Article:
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175

It's a legal compromise really. From an article on the New York Times: The design of modern billing blocks illustrates the tension between two intersecting interests: studios want uncluttered marketing materials, and industry organizations want their members prominently and fairly credited. Thus, it is neither accidental nor for aesthetics that the ...


48

Ideal line length is reasonably short or reasonably long; what's generally esthetically pleasing to read is generally a good indication. Columns in a web context make sense only if you were focusing on very compact content; which defeats the purpose of using columns beyond beautification. The reason they don't make sense otherwise is not because they are ...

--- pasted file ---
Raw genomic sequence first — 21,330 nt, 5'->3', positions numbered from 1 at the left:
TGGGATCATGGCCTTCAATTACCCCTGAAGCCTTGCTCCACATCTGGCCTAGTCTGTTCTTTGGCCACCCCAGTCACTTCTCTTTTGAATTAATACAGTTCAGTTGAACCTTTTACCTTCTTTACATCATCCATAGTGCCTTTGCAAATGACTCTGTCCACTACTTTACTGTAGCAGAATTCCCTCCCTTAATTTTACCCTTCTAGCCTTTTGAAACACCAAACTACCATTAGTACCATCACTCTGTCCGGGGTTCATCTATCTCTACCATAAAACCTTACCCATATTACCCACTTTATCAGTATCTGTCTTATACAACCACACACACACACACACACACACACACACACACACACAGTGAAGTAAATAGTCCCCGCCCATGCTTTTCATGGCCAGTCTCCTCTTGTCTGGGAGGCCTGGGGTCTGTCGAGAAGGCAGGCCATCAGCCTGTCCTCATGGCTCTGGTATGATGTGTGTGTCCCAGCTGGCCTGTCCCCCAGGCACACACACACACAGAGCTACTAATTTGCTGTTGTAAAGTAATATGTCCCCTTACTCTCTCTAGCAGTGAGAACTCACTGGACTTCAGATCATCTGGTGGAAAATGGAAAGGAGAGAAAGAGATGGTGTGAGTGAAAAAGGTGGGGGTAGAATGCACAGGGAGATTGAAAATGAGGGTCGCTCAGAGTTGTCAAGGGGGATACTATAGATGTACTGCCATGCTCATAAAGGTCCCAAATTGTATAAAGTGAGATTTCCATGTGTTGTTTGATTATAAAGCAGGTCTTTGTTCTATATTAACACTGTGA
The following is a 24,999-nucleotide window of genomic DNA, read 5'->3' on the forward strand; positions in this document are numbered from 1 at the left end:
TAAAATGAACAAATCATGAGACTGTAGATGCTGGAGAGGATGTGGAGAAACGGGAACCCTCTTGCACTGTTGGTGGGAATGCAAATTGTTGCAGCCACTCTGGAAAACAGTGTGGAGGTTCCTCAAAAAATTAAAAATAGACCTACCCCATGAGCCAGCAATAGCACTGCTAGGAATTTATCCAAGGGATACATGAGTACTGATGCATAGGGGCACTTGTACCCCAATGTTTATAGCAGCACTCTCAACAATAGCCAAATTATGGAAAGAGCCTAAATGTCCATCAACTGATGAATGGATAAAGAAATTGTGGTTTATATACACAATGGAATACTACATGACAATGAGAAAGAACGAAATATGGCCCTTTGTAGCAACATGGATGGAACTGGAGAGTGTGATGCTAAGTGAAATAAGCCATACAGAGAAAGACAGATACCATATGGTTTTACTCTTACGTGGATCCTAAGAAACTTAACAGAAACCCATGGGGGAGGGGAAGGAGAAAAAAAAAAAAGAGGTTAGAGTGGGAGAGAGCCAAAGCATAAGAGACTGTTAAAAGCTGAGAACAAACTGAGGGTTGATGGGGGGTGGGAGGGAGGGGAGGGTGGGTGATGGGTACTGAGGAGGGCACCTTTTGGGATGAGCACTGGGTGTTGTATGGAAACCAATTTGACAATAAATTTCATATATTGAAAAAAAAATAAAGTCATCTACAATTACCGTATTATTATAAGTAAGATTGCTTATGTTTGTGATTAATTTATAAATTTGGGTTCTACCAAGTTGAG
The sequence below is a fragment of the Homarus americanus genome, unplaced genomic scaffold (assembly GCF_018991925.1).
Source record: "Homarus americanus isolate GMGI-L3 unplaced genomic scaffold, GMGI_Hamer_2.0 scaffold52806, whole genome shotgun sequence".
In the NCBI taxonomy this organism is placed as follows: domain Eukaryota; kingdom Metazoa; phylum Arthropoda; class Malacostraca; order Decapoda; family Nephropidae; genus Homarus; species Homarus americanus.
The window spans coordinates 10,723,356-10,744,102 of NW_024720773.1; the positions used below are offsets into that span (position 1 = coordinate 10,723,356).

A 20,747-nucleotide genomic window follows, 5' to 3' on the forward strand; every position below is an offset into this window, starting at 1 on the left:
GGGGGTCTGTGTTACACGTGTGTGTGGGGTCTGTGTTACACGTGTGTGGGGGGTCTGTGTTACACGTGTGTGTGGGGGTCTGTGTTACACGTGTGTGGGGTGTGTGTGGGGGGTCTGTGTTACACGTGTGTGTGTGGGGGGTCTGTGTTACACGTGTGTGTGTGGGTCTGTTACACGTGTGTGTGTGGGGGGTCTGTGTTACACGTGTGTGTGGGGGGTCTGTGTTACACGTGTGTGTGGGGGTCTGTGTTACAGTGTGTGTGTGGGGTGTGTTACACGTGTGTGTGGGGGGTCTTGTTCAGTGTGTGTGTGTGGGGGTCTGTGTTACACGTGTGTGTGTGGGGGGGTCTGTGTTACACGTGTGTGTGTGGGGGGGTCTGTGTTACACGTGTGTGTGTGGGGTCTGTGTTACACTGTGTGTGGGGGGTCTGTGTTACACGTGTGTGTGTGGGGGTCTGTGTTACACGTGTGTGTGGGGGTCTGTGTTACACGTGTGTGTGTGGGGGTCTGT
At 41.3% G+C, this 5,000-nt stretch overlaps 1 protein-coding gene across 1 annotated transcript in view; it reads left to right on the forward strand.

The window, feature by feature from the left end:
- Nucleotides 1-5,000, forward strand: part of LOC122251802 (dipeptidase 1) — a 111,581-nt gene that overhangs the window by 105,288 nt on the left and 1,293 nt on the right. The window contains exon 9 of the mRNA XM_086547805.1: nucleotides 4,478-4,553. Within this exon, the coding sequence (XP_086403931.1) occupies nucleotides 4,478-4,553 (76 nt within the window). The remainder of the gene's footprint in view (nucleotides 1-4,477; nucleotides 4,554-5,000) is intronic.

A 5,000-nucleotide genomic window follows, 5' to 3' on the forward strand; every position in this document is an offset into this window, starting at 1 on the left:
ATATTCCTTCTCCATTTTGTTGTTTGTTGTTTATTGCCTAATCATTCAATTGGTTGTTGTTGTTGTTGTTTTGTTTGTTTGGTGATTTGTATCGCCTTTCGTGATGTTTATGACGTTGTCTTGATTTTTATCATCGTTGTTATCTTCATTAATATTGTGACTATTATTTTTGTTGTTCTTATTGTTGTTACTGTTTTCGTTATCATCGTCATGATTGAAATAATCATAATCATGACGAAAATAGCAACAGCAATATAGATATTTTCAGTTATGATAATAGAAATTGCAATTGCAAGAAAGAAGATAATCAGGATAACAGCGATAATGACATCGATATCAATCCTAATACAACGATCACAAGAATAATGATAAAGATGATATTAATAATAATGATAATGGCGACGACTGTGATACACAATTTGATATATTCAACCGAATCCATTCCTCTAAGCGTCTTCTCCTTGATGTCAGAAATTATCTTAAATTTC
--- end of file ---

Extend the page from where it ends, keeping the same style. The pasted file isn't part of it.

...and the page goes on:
40

I believe neither is “easier” to read in general, and I would instead try to make it a country-dependent setting that mimics the common book spine orientation, either in the visitor’s country or in the web site’s country. In Wikipedia’s book entry, the spine tilting section says the following: In the United States, the Commonwealth and in Scandinavia, ...


40

High contrast such as black on white can cause eye strain. Also there is evidence that it is particularly bad for people with dyslexia. For further info read articles at UX Movement and The Bristol Dyslexia Centre. WCAG provide details on what is acceptable colour contrast, but dont state an upper limit. Personally, I like to use a different algorithm that ...


35